More importantly, it is an anomaly; an oxymoron. It is true luxury but at a great price. Those two things are not joined together very often but I think if you can pull that off, it’s a really unique experience. The realization that luxury only depends upon how you feel and whether or not you are receiving an elevated experience is key. We’re able to provide the same luxury service and same luxury experience that you might find somewhere else at ten times the price. It’s not something dumbed down to the lowest common denominator either, PUBLIC is something that is appealing to people not looking for a bargain but who just want to get good value for their money. Luxury that’s accessible to everybody. It’s a modern idea. It’s a new thing. I think it’s good for people and it’s good for society because it is a people’s hotel. That’s what makes it different to anything else out there.



The Presidential Suite. Haha, just kidding! But it does look like a cool, comfortable bedroom. Obviously book a high floor Nikolas Koenig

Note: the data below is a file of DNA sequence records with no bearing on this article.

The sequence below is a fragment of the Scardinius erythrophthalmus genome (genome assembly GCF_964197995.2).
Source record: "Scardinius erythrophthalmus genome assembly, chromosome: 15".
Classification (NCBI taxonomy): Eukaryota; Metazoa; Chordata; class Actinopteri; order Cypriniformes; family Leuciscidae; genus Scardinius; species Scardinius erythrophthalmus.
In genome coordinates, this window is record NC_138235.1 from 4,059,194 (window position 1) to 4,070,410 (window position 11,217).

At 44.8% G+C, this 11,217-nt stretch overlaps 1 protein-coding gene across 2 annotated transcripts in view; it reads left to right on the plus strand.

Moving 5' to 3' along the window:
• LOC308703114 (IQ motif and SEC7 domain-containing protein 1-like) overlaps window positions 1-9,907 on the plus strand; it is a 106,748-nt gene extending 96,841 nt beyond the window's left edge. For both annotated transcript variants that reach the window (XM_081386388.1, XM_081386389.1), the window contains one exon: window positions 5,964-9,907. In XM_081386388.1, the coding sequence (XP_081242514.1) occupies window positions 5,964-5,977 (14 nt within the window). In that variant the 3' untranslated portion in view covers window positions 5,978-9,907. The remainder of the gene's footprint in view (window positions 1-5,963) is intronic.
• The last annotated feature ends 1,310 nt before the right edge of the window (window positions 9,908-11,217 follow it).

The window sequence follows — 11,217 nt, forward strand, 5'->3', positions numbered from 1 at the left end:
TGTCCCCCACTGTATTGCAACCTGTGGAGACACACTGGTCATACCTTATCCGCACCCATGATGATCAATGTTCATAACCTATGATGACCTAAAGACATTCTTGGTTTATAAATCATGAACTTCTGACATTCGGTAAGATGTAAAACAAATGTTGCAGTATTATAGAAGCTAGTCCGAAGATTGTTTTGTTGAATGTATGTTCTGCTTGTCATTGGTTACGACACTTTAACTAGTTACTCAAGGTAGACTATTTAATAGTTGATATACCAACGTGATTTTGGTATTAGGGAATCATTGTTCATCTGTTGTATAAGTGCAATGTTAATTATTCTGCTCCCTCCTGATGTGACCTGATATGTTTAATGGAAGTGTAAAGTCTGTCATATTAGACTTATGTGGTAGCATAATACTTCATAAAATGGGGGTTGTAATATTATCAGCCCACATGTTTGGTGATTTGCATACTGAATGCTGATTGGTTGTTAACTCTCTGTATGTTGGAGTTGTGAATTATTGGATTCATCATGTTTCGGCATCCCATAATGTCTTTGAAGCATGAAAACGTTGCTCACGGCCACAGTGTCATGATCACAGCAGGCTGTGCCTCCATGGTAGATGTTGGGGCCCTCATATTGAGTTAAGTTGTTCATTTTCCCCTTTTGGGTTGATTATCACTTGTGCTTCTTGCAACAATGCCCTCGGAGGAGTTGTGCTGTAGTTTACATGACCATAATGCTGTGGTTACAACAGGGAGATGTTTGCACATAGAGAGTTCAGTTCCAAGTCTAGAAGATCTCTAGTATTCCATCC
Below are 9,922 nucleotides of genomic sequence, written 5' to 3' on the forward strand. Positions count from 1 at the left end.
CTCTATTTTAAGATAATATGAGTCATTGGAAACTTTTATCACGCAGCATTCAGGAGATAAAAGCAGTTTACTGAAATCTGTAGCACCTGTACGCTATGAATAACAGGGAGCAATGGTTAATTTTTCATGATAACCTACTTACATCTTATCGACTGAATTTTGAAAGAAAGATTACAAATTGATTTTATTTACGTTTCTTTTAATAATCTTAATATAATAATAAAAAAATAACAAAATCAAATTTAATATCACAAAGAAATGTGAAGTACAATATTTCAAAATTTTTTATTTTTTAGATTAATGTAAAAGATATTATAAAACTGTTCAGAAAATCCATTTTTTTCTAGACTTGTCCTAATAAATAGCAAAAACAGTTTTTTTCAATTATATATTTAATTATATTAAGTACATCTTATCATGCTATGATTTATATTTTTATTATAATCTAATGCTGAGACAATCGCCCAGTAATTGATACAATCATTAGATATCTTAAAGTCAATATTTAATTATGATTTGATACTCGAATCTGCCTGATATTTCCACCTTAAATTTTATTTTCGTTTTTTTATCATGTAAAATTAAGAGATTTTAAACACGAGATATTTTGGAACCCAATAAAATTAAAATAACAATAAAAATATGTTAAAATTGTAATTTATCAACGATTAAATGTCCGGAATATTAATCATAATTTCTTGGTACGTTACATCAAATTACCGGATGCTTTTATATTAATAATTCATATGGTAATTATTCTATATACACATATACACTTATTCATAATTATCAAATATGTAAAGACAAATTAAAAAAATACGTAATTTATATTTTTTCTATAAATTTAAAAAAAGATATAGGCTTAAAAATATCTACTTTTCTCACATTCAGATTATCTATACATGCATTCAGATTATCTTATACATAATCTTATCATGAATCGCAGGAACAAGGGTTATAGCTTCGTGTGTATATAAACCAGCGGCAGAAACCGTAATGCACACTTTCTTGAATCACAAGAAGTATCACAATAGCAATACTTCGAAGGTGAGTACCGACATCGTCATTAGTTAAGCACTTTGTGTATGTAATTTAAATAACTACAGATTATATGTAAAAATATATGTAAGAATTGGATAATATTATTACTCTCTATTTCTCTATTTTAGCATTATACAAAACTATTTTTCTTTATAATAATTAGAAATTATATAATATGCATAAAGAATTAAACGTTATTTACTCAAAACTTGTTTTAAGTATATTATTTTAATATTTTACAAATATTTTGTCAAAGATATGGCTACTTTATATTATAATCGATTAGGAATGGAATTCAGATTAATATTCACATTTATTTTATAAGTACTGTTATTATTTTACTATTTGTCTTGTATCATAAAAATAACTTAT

What does it mean to have a People’s Hotel?


Anybody and everybody who wants to stay there can. It’s not restricted by an arbitrary price. If you like it, you have the opportunity of staying there. It’s like taking luxury and making it democratic. It’s a really important idea. It’s the opposite of elitist, but it’s still just as sophisticated. It’s making it accessible to everybody.


It’s an opportunity for people to enjoy the same thing that only rich people previously could enjoy.



A garden! Attached to the hotel! In NEW YORK CITY! Has to be seen to be believed Nikolas Koenig



What does 25 years of hotel life mean to you, and describe hotels now versus when you started?


I think the hotel business is not always so responsive to what people want and I don’t think it always leads people where they want to go. That’s always been a puzzle and I enjoy solving that puzzle. I think if you love something you can be good at it. That was my approach with night clubs, that was my approach to apartments, and that has been my approach with hotels to this day. It’s more of a social approach in finding out what people want and delivering it to them.



What does it take for a hotel to have that right energy and sense of place, like the lobby of The Ace, NYC a few years ago?